The Case for Non-Open Source Databases in Your SMB


I wrote a number of blogs on the use of open source software a couple of months back, where I advocated the use of open source databases in the SMB, among other recommendations. If you have been following my SMB blog, you would have seen my subsequent pieces about deploying free or open source software in the SMB, and also the use of community-driven projects like the WordPress blog system as an internal communication tool.


Of course, the use of open source does pose its own challenges as well, which I elaborated on in The Promise and Pain of Open Source. Yet with so much written about open source software, is there still space left for non-open source software?


Mike Fuller, director of marketing for UK at InterSystems Corporation, thinks there is. I communicated with Fuller via a number of e-mail messages, after he first wrote in to disagree with some of my arguments pertaining to the deployment of open source databases.


Our exchange was both amicable and fruitful, with Fuller sharing his candid thoughts on the value of non-open source databases and other proprietary systems. While I never planned it this way, I obtained his permission to publish an excerpt of his thoughts on proprietary databases below.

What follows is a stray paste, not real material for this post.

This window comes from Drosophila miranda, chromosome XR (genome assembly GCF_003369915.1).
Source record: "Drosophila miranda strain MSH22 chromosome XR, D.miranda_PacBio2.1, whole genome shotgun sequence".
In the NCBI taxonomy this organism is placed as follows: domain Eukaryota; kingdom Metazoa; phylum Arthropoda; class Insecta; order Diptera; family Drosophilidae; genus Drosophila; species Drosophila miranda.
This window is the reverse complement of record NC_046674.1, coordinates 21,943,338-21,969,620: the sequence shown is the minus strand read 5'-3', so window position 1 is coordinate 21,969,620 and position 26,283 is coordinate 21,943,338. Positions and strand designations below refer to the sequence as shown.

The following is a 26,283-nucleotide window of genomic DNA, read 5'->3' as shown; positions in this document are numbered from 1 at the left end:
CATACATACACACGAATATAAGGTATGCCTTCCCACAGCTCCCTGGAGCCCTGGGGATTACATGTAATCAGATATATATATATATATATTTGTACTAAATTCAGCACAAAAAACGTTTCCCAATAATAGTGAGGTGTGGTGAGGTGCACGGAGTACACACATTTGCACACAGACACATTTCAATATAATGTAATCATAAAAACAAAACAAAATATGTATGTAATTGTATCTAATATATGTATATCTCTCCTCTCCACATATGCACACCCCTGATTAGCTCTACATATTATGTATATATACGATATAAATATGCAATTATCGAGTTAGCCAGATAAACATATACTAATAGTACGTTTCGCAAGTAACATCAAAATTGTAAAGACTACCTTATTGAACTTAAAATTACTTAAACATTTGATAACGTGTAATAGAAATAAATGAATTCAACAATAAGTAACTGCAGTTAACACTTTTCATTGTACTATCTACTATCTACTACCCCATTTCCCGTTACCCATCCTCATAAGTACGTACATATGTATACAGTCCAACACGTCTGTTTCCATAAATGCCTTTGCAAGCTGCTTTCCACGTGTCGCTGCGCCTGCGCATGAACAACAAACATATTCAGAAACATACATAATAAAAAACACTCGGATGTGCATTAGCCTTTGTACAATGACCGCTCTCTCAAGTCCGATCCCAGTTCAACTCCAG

On the "free" aspect of open source databases, Fuller wrote:


The bottom line is the choice of technology vendors is complex. Not wanting to pay for licensing the DBMS is primarily a statement about its perceived value, but IMHO it should not be the dominating factor in a SMBs decision process. Though I do agree that for some organisations the option for free licenses and access to its source can be truly wonderful.... for most SMBs it would be value that they would never truly exploit.


On the surface, the argument that most small and medium-sized businesses are unlikely to be able to fully exploit the access to source code - and free licenses - is intuitive. Ultimately though, Fuller was concerned that SMBs might be convinced to use open source solutions without an informed review of alternatives.


What is your opinion of this? Do feel free to share your thoughts and experiences here.


Fuller also brought up a number of interesting points in favor of commercial vendors, which I will elaborate on in my next blog. Stay tuned.




InterSystems Corporation is a global software technology leader with headquarters in Cambridge, Massachusetts, and offices in 21 countries. InterSystems provides innovative products that enable fast development, deployment, and integration of enterprise-class applications, with a focus on delivering long-term customer satisfaction.